Environment: What’s Next?

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15279859192_0f63d2fe2b_zBy Kelly Martin

Associate Director, Beyond Dirty Fuels Campaign at Sierra Club

As a mother of young children, concern for the stability of the climate and quality of the air and water is a central motivation for my advocacy. I want to instill in my kids a spirit of wonder about the natural world, a love of the outdoors, and raise them to be engaged in our democracy. Already my third grader can tell you the basics of climate science:  Burning fossil fuels – like coal, gas, and oil—for electricity and cars is causing dangerous climate change. Our road trips are filled with cries of “Gross! Pollution!” when we pass a coal-fired power plant and celebratory cheers when we pass solar panels and electric cars.  And they, like me, know that elections matter.

As we face a new president, I fear that our air, water, and climate are at grave risk. President Obama is leaving office with a legacy of climate action. He has moved to clean up carbon pollution from existing coal-fired power plants with the EPA’s groundbreaking Clean Power Plan. He directed investments in clean energy that have dramatically increased the amount of solar and wind powering our country. He rejected the Keystone XL tar sands oil pipeline, citing the need to keep fossil fuels in the ground. And a global climate deal struck in Paris and signed by 175 nations will pave the way for climate action that gives us a chance to avert the worst impacts of climate change, and gives our children a future that they deserve.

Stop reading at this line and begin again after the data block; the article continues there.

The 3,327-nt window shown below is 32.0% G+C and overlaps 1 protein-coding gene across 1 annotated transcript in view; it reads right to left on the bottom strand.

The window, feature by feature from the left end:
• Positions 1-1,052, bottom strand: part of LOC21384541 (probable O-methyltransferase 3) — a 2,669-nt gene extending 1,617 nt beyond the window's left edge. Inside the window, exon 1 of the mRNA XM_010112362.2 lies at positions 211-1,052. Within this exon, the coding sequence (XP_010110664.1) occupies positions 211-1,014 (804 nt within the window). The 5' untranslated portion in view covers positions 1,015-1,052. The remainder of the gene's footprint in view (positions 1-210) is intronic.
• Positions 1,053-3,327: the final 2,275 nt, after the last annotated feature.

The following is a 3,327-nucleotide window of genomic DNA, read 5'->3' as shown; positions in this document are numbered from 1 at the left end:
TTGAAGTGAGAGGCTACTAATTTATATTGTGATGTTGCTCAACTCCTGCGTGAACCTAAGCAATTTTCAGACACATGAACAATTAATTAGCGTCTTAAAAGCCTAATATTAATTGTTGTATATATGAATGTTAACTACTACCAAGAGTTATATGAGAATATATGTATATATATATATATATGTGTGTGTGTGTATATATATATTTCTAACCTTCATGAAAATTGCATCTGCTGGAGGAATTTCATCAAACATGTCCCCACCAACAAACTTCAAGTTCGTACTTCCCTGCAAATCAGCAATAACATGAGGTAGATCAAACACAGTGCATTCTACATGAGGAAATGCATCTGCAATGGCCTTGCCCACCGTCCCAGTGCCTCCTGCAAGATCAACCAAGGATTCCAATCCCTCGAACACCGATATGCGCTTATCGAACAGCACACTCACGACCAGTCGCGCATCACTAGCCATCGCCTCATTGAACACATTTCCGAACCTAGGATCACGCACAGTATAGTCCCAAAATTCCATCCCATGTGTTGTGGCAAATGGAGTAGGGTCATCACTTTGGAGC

Earlier this month, 195 countries were represented in Morocco at the UN summit to plan the next steps toward meeting the goals of the Paris agreement. They aren’t stopping, even if the U.S. leadership position is weakened by the new president. At the same time, thousands marched outside the summit to make sure world leaders hear the global movement supporting strong climate action and the need to keep fossil fuels in the ground.

Before he leaves office, I hope that the president will do everything in his power to finalize environmental protection before an onslaught of attacks that are sure to come in the next administration. I hope that he will take one last stand for environmental justice and respond to the call of the Standing Rock Sioux and hundreds of Native American tribes and cancel the Dakota Access oil pipeline. By directing his agency to deny a permit for this destructive project, he could help keep fossil fuels in the ground and chart a course away from centuries of environmental racism against indigenous people.

By the looks of it, we may have a climate denier as the head of EPA and fossil fuel executives overseeing the very industry that is causing global climate change. Yet still, I have some hope. Filled with clergy and faith leaders, students, teachers, parents, and advocates, there is a growing, powerful people’s climate movement recognizes that environmental issues are intertwined with women’s issues and the fights for racial justice. There is work to do on the local level to bring clean energy to our communities even as we play defense with our federal government.

Stay engaged, friends. Truly, the work has just begun.




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